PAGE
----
The Questions I get Asked the Most.

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Feature image from FWISCOVERS

1. I am so confused!  Can you Help me?

I hope so, but not always.  Almost every email I receive begins with this sentence or something very similar to it.  I am not a doctor and I have not ‘cured’ my own ITP by drinking kombucha tea.  Chances are I probably can’t ‘help’ you in any physical sense.

But I would love to make you feel better and help to ease your mind about ITP.  My aim is to promote a more positive frame of mind, remove a lot of the fear and misunderstanding from ITP, help you to take practical steps to regain control of your life and hopefully make you laugh.

2. Can I still exercise and go to the gym?

The best way to answer this is to again speak from my own experience.  I exercise a lot.  I don’t go to the gym because I prefer to walk and dance.  If I was a gym person I would defiantly still go.  I prefer to walk, ride my bike around town and go to dance classes.  I do about 6 hours of ballet a week (I know what you’re thinking, she’s probably pretty good! But sadly no, I am still terrible).

But let me be clear.  This exercise is hard.  It hurts and I can feel it the next day.  I am sore and my muscles always ache.  It is not easy for me, but I try not to be discouraged or scared by how differently my body responds to exercise.  If I have a very bad run of low platelets and terrible side effects, I return to dancing via a few weeks of yoga first.

3. How long will it last?

There is no way to know how long your ITP will hang around for.  Generally vaccine induced ITP is acute and will be in remission after six months.  Other than that, there is no way to really know.

4. Will I give ITP to my kids?

In short, no.  While there is no scientific evidence that parents with ITP will have children with ITP, it has HAPPENED BEFORE.  There is a fine line between nature and nurture.  Babies born to ITP mothers may have a low platelet count shortly after their birth.  This is because they are still processing and recovering from antibodies in their mothers’ blood.

5. Have you ever had Rituxumab?

No. I personally have not had Rituximab.  I do have a number of friends that have taken it and have seen my mother go through two courses of the drug.  If you are looking for more information on Rituximab, I recommend you read THIS article.

6. Which treatments have you had?

I consider myself very lucky with the treatments I have had for ITP.  I have a prednisone responsive immune system and am able to mostly treat my ITP through steroids (though they have their own problems, I know).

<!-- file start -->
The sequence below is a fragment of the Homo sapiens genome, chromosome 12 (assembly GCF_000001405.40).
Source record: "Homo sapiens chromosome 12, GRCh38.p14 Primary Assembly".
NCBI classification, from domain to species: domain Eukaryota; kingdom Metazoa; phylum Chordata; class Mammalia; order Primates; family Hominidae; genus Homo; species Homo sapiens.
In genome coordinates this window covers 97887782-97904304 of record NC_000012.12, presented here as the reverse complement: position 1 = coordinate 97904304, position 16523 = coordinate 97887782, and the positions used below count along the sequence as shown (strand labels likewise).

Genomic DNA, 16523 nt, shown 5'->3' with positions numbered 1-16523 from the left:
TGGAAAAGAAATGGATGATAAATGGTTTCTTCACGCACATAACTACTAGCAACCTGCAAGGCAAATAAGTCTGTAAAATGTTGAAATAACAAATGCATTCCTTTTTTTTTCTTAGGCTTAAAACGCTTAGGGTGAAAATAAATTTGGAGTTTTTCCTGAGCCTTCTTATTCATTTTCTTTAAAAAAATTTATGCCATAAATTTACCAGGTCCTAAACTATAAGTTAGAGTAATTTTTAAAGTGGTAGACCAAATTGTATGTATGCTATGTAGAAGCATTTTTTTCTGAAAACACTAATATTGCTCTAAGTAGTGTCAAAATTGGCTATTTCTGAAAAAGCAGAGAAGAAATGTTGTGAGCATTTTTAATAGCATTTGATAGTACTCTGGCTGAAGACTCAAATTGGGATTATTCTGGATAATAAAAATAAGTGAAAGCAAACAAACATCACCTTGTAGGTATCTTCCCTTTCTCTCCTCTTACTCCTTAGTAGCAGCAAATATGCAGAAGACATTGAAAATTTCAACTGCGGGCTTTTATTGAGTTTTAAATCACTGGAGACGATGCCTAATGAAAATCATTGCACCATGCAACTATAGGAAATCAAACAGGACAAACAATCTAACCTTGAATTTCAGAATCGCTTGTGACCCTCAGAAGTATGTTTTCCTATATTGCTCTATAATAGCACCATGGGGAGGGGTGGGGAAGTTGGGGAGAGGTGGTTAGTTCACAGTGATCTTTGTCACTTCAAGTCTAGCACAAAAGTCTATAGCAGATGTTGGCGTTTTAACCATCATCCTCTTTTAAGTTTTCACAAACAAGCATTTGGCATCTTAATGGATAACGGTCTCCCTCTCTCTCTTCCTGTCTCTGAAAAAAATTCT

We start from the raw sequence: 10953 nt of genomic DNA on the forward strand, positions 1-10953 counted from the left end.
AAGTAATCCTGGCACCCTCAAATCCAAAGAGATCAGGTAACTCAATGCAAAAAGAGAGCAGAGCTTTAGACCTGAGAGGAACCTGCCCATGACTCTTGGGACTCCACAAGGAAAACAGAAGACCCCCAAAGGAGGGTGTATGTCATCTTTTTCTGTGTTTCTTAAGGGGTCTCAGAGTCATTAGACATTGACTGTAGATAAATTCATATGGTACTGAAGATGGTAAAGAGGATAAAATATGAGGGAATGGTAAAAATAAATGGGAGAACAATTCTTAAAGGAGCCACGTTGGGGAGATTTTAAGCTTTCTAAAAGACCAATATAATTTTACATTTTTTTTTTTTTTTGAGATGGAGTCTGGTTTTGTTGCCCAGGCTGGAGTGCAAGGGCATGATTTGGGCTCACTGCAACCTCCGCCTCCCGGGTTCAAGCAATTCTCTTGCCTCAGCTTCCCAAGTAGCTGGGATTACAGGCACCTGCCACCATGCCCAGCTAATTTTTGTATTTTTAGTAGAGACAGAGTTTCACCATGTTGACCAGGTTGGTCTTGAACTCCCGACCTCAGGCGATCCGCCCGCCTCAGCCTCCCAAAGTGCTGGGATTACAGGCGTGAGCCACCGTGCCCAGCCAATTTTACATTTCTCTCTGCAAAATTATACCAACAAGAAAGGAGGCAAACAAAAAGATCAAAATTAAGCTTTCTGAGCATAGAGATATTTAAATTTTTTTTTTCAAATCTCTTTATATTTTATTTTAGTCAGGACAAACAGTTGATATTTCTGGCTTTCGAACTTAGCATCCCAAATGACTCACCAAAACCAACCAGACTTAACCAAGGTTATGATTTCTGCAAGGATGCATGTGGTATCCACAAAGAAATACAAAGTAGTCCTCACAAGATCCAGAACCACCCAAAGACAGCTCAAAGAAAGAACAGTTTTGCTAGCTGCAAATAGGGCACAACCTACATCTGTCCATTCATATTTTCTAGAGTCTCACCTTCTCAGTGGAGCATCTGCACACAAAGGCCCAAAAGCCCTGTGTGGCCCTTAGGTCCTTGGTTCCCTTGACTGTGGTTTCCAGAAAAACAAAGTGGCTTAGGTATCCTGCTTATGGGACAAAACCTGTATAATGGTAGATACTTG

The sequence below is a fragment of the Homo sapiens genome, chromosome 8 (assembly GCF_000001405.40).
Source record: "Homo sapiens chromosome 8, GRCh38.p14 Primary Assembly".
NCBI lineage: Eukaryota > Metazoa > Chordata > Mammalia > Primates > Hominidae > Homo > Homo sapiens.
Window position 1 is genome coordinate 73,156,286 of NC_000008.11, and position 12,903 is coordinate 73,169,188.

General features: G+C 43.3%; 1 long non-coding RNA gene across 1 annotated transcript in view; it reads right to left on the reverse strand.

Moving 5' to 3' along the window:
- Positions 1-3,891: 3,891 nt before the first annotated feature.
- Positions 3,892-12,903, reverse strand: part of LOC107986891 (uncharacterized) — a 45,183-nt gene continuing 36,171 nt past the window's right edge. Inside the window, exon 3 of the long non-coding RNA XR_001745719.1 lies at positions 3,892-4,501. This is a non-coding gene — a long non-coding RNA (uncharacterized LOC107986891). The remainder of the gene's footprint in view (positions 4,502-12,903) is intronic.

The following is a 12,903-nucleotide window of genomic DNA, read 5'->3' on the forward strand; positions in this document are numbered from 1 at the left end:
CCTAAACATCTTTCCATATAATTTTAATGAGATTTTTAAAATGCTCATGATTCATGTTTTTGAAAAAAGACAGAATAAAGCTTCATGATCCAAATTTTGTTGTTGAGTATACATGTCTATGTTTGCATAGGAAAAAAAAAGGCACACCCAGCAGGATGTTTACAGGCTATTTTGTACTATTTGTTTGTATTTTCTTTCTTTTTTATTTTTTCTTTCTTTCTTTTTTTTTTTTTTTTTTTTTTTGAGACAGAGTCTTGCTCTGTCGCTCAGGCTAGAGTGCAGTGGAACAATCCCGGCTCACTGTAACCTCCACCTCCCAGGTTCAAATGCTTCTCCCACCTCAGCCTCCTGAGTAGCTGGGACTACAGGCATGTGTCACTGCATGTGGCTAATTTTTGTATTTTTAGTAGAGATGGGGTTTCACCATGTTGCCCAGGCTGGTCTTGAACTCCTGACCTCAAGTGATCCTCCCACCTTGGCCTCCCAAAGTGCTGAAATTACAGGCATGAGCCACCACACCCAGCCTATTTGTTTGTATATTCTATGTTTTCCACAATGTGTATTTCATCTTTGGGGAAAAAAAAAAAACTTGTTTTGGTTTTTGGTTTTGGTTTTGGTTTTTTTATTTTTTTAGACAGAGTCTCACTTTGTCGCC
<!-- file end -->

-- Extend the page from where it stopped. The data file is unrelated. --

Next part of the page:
7. Which Diet / Nutritional Philosophy do you follow?

I eat a very relaxed combination of the PALEO diet and the EAT RIGHT FOR YOUR TYPE diet.  My blood type is O.  Type O people are recommended to have a protein heavy diet, which is what I naturally crave.  So when I tell people that paleo really works for me, I need to be clear that it also fits well with my blood type.

When I say I am relaxed about what I eat, I mean that I don’t let my diet interfere with social occasions or refuse loving home made food.  I eat whole foods made from scratch.  My indulgence is cold press pear cidar and shoe string fries.

How to Heal A Bruise, An ITP Book

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For Patients and Parents living with ITP,

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There is so much information available about the medical problems of immune thrombocytopenia.  Written by doctors and professionals, it’s difficult to read and even harder to decipher. Medical journals and scientific papers never address the questions you actually want answers to – What is it like to live with ITP?  How can I still live my life?  What will it feel like now that I have ITP?

HOW TO HEAL A BRUISE was inspired by Meghan Brewster’s most popular ITP articles.

 HOW TO HEAL A BRUISE includes stories from Meghan’s ITP Journey, some of the latest ITP research and advice for living a life with ITP.  This book is comprehensive yet easy read; from a person who actually has ITP.

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About the Author, Meghan Brewster